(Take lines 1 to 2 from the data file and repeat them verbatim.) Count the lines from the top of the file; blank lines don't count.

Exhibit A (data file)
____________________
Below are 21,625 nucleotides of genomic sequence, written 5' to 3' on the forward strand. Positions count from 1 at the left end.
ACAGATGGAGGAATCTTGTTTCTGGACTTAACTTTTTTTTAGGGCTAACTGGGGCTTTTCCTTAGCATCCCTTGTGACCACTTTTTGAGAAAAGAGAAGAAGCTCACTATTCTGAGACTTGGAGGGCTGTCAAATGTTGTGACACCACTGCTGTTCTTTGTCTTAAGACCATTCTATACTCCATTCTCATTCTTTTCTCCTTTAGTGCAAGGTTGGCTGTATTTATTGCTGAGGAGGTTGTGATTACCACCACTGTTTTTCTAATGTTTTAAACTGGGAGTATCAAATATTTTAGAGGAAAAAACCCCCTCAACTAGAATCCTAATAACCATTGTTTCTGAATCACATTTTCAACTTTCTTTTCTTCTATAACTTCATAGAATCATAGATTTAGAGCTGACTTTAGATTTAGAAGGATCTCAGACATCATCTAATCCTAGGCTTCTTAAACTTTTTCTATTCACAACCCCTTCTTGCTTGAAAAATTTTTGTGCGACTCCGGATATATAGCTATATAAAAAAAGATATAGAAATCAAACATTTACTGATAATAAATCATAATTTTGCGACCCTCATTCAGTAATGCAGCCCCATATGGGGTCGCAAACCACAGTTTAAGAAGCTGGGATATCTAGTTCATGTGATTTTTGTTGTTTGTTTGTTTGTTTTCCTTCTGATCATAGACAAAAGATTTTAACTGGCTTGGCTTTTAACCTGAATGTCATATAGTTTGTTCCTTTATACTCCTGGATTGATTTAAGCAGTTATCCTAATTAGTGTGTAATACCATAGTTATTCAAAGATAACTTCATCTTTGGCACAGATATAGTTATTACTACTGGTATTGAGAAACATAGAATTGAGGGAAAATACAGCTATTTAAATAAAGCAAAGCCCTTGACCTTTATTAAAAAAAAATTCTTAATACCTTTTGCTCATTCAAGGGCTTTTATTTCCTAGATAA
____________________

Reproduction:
Below are 21,625 nucleotides of genomic sequence, written 5' to 3' on the forward strand. Positions count from 1 at the left end.
ACAGATGGAGGAATCTTGTTTCTGGACTTAACTTTTTTTTAGGGCTAACTGGGGCTTTTCCTTAGCATCCCTTGTGACCACTTTTTGAGAAAAGAGAAGAAGCTCACTATTCTGAGACTTGGAGGGCTGTCAAATGTTGTGACACCACTGCTGTTCTTTGTCTTAAGACCATTCTATACTCCATTCTCATTCTTTTCTCCTTTAGTGCAAGGTTGGCTGTATTTATTGCTGAGGAGGTTGTGATTACCACCACTGTTTTTCTAATGTTTTAAACTGGGAGTATCAAATATTTTAGAGGAAAAAACCCCCTCAACTAGAATCCTAATAACCATTGTTTCTGAATCACATTTTCAACTTTCTTTTCTTCTATAACTTCATAGAATCATAGATTTAGAGCTGACTTTAGATTTAGAAGGATCTCAGACATCATCTAATCCTAGGCTTCTTAAACTTTTTCTATTCACAACCCCTTCTTGCTTGAAAAATTTTTGTGCGACTCCGGATATATAGCTATATAAAAAAAGATATAGAAATCAAACATTTACTGATAATAAATCATAATTTTGCGACCCTCATTCAGTAATGCAGCCCCATATGGGGTCGCAAACCACAGTTTAAGAAGCTGGGATATCTAGTTCATGTGATTTTTGTTGTTTGTTTGTTTGTTTTCCTTCTGATCATAGACAAAAGATTTTAACTGGCTTGGCTTTTAACCTGAATGTCATATAGTTTGTTCCTTTATACTCCTGGATTGATTTAAGCAGTTATCCTAATTAGTGTGTAATACCATAGTTATTCAAAGATAACTTCATCTTTGGCACAGATATAGTTATTACTACTGGTATTGAGAAACATAGAATTGAGGGAAAATACAGCTATTTAAATAAAGCAAAGCCCTTGACCTTTATTAAAAAAAAATTCTTAATACCTTTTGCTCATTCAAGGGCTTTTATTTCCTAGATAA